The swipe-and-sign credit card ritual has been a staple of retail shopping for decades. In fact, it’s as American as apple pie.
- Swiping your plastic initiates the transaction.
- Signing the receipt authorizes the transaction.
Yet retailers don’t employ teams of handwriting experts to verify the authenticity of these signatures. Neither do the major credit card brands. Further, even when fraudulent transactions do occur, checking for forged signatures isn’t realistic or feasible.
Merchants would have to keep paper receipts indefinitely. They’d also have to retrieve these records and send hard copies or digital scans to the payment processor.
For small-ticket items, this level of record-keeping would be a huge waste of time. This is why many cards no longer require signatures for purchases under $50.
Even for big-ticket items, however, the swipe-and-sign ritual is becoming increasingly obsolete. In fact, many credit card brands are dropping the signature requirement altogether.
Is this a good idea, though?
The Benefits of Removing Signatures from the Equation
We’ve already seen that signatures don’t offer much protection in the modern age. There’s no one to verify their authenticity. What’s more, even with handwriting experts on staff, it’s relatively easy to forge another person’s John Hancock with enough practice.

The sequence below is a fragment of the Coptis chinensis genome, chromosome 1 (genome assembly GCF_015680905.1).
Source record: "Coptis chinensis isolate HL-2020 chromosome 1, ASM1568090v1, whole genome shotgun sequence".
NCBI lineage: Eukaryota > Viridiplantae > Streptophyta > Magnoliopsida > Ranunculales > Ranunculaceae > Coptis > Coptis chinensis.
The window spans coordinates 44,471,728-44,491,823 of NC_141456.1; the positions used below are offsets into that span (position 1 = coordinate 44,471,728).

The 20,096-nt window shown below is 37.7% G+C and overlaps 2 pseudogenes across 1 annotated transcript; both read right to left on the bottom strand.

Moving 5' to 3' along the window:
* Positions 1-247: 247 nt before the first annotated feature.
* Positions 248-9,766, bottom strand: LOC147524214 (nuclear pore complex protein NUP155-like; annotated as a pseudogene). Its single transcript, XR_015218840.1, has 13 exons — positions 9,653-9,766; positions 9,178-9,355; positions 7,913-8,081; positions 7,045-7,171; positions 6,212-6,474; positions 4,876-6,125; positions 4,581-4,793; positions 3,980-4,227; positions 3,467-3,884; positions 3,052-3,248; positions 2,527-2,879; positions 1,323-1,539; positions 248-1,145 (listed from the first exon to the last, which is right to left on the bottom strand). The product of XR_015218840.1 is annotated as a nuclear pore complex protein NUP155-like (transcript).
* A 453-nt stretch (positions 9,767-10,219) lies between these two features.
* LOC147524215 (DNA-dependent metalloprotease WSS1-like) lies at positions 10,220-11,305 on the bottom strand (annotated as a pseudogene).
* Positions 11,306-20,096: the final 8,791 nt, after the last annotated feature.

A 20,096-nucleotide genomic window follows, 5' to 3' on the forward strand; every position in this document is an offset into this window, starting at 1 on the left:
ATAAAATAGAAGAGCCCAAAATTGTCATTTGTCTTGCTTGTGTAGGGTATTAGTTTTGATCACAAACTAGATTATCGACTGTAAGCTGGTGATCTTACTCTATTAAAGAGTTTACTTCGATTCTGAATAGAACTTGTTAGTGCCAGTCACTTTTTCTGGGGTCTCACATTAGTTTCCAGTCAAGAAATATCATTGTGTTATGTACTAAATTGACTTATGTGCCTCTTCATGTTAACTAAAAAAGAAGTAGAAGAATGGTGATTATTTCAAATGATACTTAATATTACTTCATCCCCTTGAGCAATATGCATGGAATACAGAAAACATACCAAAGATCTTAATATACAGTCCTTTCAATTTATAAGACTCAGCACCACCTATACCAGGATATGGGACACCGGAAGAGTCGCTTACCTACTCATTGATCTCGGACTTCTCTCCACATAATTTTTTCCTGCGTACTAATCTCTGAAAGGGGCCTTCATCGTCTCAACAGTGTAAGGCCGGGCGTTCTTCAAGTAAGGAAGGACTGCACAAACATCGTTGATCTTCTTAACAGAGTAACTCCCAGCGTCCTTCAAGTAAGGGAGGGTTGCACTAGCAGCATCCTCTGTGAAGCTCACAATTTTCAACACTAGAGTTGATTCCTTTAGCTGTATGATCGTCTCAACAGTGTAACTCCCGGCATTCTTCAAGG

In other words, signatures do little to boost security.
They do, however, slow down the checkout process — and that’s kind of a big deal.
Admittedly, the delay isn’t long — maybe 10 to 15 extra seconds per transaction. Nevertheless, when multiplying this, times the billions of POS purchases that happen every year, these delays really start to add up over time.
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Card brands are strongly incentivized to remove this unnecessary step. Doing so allows them to:
- Rack up more merchant-side fees.
- Dole out more consumer-side debt.
Retailers also benefit from faster checkouts since they’re able to generate more sales per hour. Again, the difference might not be huge at each individual store. Though when you’re a big-box brand with hundreds (if not thousands) of locations, those extra sales add up, significantly.
Chip-and-PIN Credit Cards — the Final Nail in the Coffin
Swipe and sign is already on its last legs — but there is one final piece of the puzzle that will likely speed up the demise of this time-honored ritual.
These chip-enabled cards offer much greater fraud protection, since:
- The embedded security chip is very difficult to clone.
- The EMV card never leaves the customer’s hands.
Most important? Authorizing each purchase requires a personal identification number (PIN) that only the customer knows.
This final step is far more secure than requiring someone’s signature. As Chip and PIN becomes more widespread throughout the U.S., the retail and payment card industries will likely abandon swipe and sign forever.
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